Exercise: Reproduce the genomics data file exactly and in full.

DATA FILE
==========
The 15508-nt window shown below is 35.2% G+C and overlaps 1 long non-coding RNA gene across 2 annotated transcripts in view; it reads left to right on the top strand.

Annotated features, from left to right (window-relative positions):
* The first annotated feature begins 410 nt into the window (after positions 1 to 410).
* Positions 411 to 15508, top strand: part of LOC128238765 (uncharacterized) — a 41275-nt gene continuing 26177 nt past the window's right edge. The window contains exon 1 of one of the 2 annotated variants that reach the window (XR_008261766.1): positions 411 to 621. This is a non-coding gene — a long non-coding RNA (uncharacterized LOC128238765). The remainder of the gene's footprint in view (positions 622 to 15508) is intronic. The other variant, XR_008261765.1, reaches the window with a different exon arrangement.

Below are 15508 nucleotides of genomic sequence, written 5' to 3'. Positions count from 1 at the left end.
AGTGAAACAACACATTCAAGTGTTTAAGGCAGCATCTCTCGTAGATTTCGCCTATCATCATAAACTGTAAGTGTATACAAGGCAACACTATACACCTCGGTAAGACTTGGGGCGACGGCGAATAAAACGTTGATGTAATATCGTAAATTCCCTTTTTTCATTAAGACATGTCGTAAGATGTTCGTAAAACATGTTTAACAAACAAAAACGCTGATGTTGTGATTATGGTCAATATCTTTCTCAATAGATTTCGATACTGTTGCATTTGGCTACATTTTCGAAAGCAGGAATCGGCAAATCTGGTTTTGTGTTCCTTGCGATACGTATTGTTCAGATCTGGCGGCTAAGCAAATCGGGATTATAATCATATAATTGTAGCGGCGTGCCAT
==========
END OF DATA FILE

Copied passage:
The 15508-nt window shown below is 35.2% G+C and overlaps 1 long non-coding RNA gene across 2 annotated transcripts in view; it reads left to right on the top strand.

Annotated features, from left to right (window-relative positions):
* The first annotated feature begins 410 nt into the window (after positions 1 to 410).
* Positions 411 to 15508, top strand: part of LOC128238765 (uncharacterized) — a 41275-nt gene continuing 26177 nt past the window's right edge. The window contains exon 1 of one of the 2 annotated variants that reach the window (XR_008261766.1): positions 411 to 621. This is a non-coding gene — a long non-coding RNA (uncharacterized LOC128238765). The remainder of the gene's footprint in view (positions 622 to 15508) is intronic. The other variant, XR_008261765.1, reaches the window with a different exon arrangement.

Below are 15508 nucleotides of genomic sequence, written 5' to 3'. Positions count from 1 at the left end.
AGTGAAACAACACATTCAAGTGTTTAAGGCAGCATCTCTCGTAGATTTCGCCTATCATCATAAACTGTAAGTGTATACAAGGCAACACTATACACCTCGGTAAGACTTGGGGCGACGGCGAATAAAACGTTGATGTAATATCGTAAATTCCCTTTTTTCATTAAGACATGTCGTAAGATGTTCGTAAAACATGTTTAACAAACAAAAACGCTGATGTTGTGATTATGGTCAATATCTTTCTCAATAGATTTCGATACTGTTGCATTTGGCTACATTTTCGAAAGCAGGAATCGGCAAATCTGGTTTTGTGTTCCTTGCGATACGTATTGTTCAGATCTGGCGGCTAAGCAAATCGGGATTATAATCATATAATTGTAGCGGCGTGCCAT